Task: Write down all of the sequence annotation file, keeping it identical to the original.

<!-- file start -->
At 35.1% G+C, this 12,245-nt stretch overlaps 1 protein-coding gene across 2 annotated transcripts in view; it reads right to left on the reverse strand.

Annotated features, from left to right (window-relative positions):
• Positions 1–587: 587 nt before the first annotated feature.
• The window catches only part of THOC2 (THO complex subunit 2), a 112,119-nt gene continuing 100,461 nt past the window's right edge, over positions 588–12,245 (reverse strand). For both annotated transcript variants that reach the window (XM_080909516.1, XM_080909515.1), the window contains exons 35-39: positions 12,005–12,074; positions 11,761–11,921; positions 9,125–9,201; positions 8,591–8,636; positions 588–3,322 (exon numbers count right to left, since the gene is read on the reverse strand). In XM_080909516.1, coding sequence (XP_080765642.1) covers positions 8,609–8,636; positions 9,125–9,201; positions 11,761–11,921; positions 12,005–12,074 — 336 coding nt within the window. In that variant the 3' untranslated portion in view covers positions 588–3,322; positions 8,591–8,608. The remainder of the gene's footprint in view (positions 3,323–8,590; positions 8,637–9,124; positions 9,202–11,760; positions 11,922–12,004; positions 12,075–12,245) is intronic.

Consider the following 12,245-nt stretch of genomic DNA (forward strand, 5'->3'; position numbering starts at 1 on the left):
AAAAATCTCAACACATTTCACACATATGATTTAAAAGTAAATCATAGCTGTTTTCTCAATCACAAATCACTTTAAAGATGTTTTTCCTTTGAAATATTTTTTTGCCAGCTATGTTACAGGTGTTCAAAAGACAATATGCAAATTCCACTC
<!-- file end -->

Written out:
At 35.1% G+C, this 12,245-nt stretch overlaps 1 protein-coding gene across 2 annotated transcripts in view; it reads right to left on the reverse strand.

Annotated features, from left to right (window-relative positions):
• Positions 1–587: 587 nt before the first annotated feature.
• The window catches only part of THOC2 (THO complex subunit 2), a 112,119-nt gene continuing 100,461 nt past the window's right edge, over positions 588–12,245 (reverse strand). For both annotated transcript variants that reach the window (XM_080909516.1, XM_080909515.1), the window contains exons 35-39: positions 12,005–12,074; positions 11,761–11,921; positions 9,125–9,201; positions 8,591–8,636; positions 588–3,322 (exon numbers count right to left, since the gene is read on the reverse strand). In XM_080909516.1, coding sequence (XP_080765642.1) covers positions 8,609–8,636; positions 9,125–9,201; positions 11,761–11,921; positions 12,005–12,074 — 336 coding nt within the window. In that variant the 3' untranslated portion in view covers positions 588–3,322; positions 8,591–8,608. The remainder of the gene's footprint in view (positions 3,323–8,590; positions 8,637–9,124; positions 9,202–11,760; positions 11,922–12,004; positions 12,075–12,245) is intronic.

Consider the following 12,245-nt stretch of genomic DNA (forward strand, 5'->3'; position numbering starts at 1 on the left):
AAAAATCTCAACACATTTCACACATATGATTTAAAAGTAAATCATAGCTGTTTTCTCAATCACAAATCACTTTAAAGATGTTTTTCCTTTGAAATATTTTTTTGCCAGCTATGTTACAGGTGTTCAAAAGACAATATGCAAATTCCACTC